(Application no. 10905/02)



29 November 2005



This judgment will become final in the circumstances set out in Article 44 § 2 of the Convention. It may be subject to editorial revision.


In the case of Shevchenko v. Ukraine,

The European Court of Human Rights (Second Section), sitting as a Chamber composed of:

Mr J.-P. Costa, President
 Mr A.B. Baka
 Mr I. Cabral Barreto
 Mr R. Türmen
 Mr V. Butkevych
 Ms D. Jočienė, 
 Mr D. Popović, judges
and Mr S. Naismith, Deputy Section Registrar,

Having deliberated in private on 8 November 2005,

Delivers the following judgment, which was adopted on that date:


1.  The case originated in an application (no. 10905/02) against Ukraine lodged with the Court under Article 34 of the Convention for the Protection of Human Rights and Fundamental Freedoms (“the Convention”) by a Ukrainian national, Mrs Valentyna Tymofiyivna Shevchenko (“the applicant”), on 10 September 2001.

2.  The Ukrainian Government (“the Government”) were represented by their Agents, Ms Zoryana Bortnovska, succeeded by Ms Valeria Lutkovska.

3.  On 9 May 2003 the Court decided to communicate to the respondent Government the complaint, under Articles 6 § 1, 13 and Article 1 of Protocol No. 1 to the Convention, concerning the non-enforcement of the judgment of the Zarichny District Court of Sumy given on 15 November 1999 in the applicant’s favour. Under the provisions of Article 29 § 3 of the Convention, it decided to examine the merits of the application at the same time as its admissibility.


4.  The applicant, Ms Valentyna Tymofiyivna Shevchenko, is a Ukrainian national who was born on 23 February 1970 and lives in Odessa, Ukraine.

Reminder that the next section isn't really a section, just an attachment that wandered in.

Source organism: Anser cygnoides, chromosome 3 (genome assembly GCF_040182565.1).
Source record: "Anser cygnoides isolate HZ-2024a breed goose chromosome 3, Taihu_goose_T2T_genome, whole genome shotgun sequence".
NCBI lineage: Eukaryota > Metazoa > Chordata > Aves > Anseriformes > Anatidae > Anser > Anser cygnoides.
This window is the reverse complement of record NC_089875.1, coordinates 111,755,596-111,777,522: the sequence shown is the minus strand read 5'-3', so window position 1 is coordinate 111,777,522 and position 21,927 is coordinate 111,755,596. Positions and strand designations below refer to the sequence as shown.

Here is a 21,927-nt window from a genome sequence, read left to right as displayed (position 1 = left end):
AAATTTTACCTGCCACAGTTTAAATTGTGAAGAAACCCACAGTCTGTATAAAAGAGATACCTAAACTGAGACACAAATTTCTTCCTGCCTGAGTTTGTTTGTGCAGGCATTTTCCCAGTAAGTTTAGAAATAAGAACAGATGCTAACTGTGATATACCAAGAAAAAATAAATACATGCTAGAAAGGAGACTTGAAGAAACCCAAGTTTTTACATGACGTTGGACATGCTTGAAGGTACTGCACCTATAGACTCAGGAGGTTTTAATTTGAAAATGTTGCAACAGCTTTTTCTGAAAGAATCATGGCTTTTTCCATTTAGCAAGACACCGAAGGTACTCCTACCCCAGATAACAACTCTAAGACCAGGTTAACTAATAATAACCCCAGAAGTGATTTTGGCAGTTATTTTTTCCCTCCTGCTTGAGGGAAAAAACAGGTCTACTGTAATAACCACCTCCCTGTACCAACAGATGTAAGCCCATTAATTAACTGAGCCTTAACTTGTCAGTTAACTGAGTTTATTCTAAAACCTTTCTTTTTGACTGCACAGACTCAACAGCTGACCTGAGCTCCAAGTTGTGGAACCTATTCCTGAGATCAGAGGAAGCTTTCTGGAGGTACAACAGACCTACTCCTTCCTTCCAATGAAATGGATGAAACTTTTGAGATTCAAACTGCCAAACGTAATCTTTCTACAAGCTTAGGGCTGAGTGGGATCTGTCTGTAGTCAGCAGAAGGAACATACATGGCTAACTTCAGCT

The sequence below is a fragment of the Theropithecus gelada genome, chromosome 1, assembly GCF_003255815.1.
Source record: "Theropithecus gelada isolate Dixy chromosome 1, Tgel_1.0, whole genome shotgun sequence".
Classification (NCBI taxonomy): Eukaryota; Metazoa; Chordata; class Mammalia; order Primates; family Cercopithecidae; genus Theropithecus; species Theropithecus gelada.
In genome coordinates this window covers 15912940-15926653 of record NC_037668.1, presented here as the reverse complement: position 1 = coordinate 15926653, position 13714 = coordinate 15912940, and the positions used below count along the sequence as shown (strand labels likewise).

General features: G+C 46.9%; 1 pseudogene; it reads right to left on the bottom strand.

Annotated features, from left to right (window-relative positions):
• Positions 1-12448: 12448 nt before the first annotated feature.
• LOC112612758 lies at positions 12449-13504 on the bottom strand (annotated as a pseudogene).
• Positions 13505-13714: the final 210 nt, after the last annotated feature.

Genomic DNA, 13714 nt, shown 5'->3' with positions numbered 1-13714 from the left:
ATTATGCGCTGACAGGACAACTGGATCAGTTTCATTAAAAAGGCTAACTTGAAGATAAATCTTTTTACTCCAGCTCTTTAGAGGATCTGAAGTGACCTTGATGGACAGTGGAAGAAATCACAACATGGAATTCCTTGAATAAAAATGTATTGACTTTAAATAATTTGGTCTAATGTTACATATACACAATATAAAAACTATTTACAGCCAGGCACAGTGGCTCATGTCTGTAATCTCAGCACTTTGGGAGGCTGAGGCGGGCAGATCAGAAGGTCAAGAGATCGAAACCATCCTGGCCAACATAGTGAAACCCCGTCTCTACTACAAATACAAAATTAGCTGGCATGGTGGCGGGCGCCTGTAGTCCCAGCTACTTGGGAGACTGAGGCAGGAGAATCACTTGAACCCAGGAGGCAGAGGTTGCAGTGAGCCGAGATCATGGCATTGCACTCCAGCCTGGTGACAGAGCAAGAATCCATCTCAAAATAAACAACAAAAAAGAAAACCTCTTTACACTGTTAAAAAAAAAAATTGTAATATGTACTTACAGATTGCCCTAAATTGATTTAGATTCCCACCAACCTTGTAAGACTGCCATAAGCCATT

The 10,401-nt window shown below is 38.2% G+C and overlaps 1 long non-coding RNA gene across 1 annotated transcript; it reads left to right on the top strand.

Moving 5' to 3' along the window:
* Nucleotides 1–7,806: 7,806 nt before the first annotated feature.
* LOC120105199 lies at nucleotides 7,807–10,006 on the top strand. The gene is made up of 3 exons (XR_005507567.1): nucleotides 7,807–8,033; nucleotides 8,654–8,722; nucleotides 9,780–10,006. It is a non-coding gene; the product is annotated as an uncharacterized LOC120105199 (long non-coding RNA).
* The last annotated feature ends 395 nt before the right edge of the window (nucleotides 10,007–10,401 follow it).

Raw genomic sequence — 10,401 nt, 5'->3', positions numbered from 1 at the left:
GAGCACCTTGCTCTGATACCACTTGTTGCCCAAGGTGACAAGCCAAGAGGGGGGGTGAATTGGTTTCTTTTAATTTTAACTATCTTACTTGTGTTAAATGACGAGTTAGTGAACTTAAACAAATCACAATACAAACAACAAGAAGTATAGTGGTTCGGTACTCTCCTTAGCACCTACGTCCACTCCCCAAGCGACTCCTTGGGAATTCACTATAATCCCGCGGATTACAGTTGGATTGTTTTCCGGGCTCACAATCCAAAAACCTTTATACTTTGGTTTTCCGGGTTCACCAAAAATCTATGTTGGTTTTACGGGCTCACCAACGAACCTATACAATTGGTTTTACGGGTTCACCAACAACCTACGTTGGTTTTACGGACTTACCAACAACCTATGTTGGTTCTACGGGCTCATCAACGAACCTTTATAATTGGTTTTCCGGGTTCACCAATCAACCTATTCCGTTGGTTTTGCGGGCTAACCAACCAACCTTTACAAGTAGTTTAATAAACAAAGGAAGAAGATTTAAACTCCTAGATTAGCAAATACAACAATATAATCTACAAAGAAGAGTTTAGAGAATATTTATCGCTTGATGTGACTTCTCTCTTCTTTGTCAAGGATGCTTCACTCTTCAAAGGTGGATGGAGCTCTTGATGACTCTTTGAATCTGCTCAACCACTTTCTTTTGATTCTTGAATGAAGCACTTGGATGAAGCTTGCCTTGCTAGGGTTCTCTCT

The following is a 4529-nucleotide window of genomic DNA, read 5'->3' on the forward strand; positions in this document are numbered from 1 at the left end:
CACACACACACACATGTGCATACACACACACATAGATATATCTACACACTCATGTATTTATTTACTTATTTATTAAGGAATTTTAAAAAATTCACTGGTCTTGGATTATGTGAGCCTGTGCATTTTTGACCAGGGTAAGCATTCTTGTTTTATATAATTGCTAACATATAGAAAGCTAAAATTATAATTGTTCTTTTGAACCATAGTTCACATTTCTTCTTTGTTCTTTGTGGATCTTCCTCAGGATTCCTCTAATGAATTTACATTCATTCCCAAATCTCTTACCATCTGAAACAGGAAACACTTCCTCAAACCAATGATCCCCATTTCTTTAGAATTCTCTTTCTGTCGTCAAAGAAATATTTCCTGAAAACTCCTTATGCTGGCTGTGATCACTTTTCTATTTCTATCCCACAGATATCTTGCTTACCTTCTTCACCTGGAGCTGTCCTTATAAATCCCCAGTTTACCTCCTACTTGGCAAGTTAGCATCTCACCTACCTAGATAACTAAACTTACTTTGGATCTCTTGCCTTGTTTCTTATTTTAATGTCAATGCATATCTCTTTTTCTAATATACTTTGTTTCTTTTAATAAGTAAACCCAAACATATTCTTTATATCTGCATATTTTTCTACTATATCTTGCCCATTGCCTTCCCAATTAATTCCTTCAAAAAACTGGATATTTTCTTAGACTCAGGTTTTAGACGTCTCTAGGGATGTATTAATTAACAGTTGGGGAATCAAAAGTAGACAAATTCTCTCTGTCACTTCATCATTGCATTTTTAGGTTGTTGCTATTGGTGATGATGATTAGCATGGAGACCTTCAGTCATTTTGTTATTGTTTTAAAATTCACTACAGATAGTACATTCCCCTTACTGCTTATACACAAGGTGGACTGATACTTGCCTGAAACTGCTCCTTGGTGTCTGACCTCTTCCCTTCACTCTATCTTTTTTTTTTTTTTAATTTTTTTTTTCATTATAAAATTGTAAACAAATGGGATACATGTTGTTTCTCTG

5.  In October 1999 the applicant instituted proceedings in the Zarichny District Court of Sumy (the “Zarichny Court”) against the Department of Education of the Sumy Municipal Council (Department), seeking the recovery of unpaid salary.

6.  On 15 November 1999 the Zarichny Court allowed her claims and ordered the Department to pay the applicant UAH 1,181.711 in compensation. On 19 January and 28 January 2000, the Department paid the applicant UAH 199.392 in execution of the judgment.

7.  On 1 February 2000 the applicant instituted proceedings in the Zarichny Court against the State Bailiffs’ Service of Sumy, seeking the full execution of the judgment of 15 November 1999. She also sought a declaration of unlawfulness as to the actions of the Bailiffs’ Service in deciding to join the pending writs of execution against the Department.

8.  On 9 March 2000 the Zarichny Court rejected her claims as unsubstantiated. In particular the court found that the judgment of 15 November 1999 could not be fully executed due to the lack of funds of the Department.

9.  On 19 April 2000 the Sumy Regional Court (the “Sumy Court”) rejected the applicant’s cassation appeal against the decision of 9 March 2000.

10.  The applicant’s complaints with a view to instituting supervisory proceedings, lodged with the President of the Sumy Court, were rejected on 11 May 2000 as being unsubstantiated.